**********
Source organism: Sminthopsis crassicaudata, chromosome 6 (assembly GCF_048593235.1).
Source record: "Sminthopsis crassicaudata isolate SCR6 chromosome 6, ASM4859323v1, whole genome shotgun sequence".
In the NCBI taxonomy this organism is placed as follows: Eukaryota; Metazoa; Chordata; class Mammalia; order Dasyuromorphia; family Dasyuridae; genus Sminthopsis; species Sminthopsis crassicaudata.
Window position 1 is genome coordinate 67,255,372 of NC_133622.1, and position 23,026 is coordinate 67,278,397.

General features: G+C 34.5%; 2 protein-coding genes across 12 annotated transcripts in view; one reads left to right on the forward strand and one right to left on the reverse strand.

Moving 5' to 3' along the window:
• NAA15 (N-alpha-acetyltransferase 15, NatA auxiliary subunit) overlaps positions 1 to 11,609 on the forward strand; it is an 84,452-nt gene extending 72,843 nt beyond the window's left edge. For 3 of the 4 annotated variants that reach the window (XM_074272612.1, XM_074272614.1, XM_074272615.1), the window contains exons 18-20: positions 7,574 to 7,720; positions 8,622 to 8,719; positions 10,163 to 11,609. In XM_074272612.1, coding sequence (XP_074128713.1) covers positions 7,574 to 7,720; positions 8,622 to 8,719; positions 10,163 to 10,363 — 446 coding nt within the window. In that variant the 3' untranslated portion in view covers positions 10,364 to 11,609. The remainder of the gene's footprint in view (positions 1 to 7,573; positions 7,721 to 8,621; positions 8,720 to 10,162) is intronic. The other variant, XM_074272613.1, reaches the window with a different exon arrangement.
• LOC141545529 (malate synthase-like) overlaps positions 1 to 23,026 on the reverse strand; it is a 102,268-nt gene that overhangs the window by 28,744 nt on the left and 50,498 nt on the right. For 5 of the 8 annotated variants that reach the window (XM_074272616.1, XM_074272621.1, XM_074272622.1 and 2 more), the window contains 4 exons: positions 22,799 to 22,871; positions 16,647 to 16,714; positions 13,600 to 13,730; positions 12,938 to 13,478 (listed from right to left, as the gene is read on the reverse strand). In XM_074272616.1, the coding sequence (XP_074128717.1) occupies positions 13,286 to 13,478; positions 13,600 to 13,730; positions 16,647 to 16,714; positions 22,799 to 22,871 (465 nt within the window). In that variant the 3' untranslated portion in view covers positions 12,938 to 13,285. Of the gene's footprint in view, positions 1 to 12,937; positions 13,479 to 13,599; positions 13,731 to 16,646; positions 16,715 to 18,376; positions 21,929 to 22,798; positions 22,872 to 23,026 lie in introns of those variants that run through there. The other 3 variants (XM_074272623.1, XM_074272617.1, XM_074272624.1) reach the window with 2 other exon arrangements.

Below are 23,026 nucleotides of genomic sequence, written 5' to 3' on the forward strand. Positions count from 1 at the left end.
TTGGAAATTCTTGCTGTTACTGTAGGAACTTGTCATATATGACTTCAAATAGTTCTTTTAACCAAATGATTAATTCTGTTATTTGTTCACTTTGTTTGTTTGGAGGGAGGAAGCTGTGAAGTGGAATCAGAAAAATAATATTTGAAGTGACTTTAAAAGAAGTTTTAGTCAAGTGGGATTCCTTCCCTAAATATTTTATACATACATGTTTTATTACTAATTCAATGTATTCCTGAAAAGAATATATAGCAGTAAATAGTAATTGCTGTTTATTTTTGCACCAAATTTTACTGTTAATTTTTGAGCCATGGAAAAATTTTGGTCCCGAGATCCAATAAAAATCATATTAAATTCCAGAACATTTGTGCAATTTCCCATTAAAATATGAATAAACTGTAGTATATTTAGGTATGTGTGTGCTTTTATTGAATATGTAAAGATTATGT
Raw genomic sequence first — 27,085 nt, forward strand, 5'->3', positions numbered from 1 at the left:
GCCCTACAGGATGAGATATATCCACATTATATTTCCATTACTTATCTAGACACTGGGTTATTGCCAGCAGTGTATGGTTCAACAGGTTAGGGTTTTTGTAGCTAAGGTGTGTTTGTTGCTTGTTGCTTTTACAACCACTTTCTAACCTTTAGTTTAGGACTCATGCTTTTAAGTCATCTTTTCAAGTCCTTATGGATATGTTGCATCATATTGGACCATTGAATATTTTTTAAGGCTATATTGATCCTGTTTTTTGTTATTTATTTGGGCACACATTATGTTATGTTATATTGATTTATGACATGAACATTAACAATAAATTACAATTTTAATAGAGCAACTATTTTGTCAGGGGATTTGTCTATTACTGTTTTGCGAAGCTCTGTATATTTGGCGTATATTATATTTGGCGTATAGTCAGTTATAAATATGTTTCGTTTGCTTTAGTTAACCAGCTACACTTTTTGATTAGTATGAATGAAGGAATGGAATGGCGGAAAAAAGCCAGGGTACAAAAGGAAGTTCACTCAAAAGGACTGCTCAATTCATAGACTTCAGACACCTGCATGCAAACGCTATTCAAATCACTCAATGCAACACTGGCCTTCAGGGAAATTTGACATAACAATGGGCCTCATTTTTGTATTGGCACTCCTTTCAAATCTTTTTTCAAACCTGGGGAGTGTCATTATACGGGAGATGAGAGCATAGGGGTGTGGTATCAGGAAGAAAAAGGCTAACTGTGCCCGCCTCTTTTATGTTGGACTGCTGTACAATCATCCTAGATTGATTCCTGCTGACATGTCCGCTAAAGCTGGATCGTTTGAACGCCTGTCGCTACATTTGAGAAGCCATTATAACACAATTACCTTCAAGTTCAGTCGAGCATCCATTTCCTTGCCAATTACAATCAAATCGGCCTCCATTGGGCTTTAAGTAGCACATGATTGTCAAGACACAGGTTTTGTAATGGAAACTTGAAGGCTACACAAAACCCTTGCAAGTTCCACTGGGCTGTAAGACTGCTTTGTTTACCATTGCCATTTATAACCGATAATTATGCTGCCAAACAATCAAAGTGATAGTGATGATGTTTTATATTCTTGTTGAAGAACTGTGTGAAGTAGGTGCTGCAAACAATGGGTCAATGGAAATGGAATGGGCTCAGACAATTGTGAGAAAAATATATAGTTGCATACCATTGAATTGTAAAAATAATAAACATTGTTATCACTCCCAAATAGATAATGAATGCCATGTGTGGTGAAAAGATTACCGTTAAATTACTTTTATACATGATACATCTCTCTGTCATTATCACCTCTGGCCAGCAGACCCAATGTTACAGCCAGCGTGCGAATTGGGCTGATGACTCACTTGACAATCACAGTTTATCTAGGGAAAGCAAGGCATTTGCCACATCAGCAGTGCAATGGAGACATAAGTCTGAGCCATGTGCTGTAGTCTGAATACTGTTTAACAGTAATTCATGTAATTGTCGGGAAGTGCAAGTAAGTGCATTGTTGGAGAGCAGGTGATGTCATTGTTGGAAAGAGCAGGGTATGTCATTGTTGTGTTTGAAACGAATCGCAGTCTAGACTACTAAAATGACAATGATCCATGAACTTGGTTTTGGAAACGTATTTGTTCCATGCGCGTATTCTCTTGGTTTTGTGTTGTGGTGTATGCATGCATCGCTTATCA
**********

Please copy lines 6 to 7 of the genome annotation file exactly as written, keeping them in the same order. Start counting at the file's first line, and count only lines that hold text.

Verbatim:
Moving 5' to 3' along the window:
• NAA15 (N-alpha-acetyltransferase 15, NatA auxiliary subunit) overlaps positions 1 to 11,609 on the forward strand; it is an 84,452-nt gene extending 72,843 nt beyond the window's left edge. For 3 of the 4 annotated variants that reach the window (XM_074272612.1, XM_074272614.1, XM_074272615.1), the window contains exons 18-20: positions 7,574 to 7,720; positions 8,622 to 8,719; positions 10,163 to 11,609. In XM_074272612.1, coding sequence (XP_074128713.1) covers positions 7,574 to 7,720; positions 8,622 to 8,719; positions 10,163 to 10,363 — 446 coding nt within the window. In that variant the 3' untranslated portion in view covers positions 10,364 to 11,609. The remainder of the gene's footprint in view (positions 1 to 7,573; positions 7,721 to 8,621; positions 8,720 to 10,162) is intronic. The other variant, XM_074272613.1, reaches the window with a different exon arrangement.